L. David Roper
6 April, 2016
Landscape Destruction due to Energy Extraction
Wind-energy installations have been growing at a fast pace. This is an attempt to project wind-energy installations into the future.
Two good sources of information about wind energy are:
I use the data from those sources in this calculation.
The fits given here involve fitting the hyperbolic-tangent function,
by varying its three parameters to the estimated wind-energy consumed in Terrawatt-hours each year. The consumption values for each year were estimated from the 2008 data given in Ref. 1 that 260 Terrawatt-hours were produced from 121.188 Gigawatts of installed wind turbines at the end of year 2008. This corresponds to the turbines operating at design maximum 24% of the time (1000*260/121.188/365.4/24=0.24). (Of course, most of the time they operate at less than design maximum; i.e., they operate more than 24% of the time at different capacities.)
Wind energy is in such an early stage of exponential growth that fitting the yearly installation data does not determined the eventual amount to be installed. The estimated maximum power of 72x1012 watts at 24% output would yield 154x1015 watts per year. I assume that 25% of that will all that will be possible, or about 38.5 x1015 watts per year.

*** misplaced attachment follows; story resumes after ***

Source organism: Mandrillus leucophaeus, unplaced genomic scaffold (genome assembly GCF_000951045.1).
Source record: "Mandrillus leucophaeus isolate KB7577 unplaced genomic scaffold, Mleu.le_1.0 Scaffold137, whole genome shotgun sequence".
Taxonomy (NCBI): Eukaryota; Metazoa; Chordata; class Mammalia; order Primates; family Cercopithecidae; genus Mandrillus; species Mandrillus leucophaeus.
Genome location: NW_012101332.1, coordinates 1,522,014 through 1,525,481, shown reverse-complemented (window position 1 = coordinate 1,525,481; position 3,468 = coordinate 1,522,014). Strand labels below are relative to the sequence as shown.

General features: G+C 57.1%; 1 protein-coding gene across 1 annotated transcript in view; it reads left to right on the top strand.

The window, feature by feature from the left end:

This shows the fit to the wind-energy-installation data of Ref. 1. ("Data" for 2010 is estimated from information about planned installations.)
This shows the estimated wind energy with the energy available from crude-oil extraction.
In a previous study I assumed that the asymptotic world energy consumption could be about 12 kW per person, with an asymptotic world population of 8.3x109 people. (12 kW per person is about the current energy consumption in the United States now, 2009.) This corresponds to an asymptotic energy consumption of about 850,000 Terrawatt-hours per year. Thus, the 154,000 Terrawatt-hours estimated maximum wind-energy production per year is about 18% of the assumed total energy consumption in that previous study and the 188,000 Terrawatt-hours would be 22%.
Some rough estimates have been given for future world wind-energy consumption. It will be interesting to see in the coming decades how much wind-energy production increases.
World Renewable Energy
L. David Roper Interdisplinary Studies
L. David Roper, http://www.roperld.com/personal/roperldavid.htm
6 April, 2016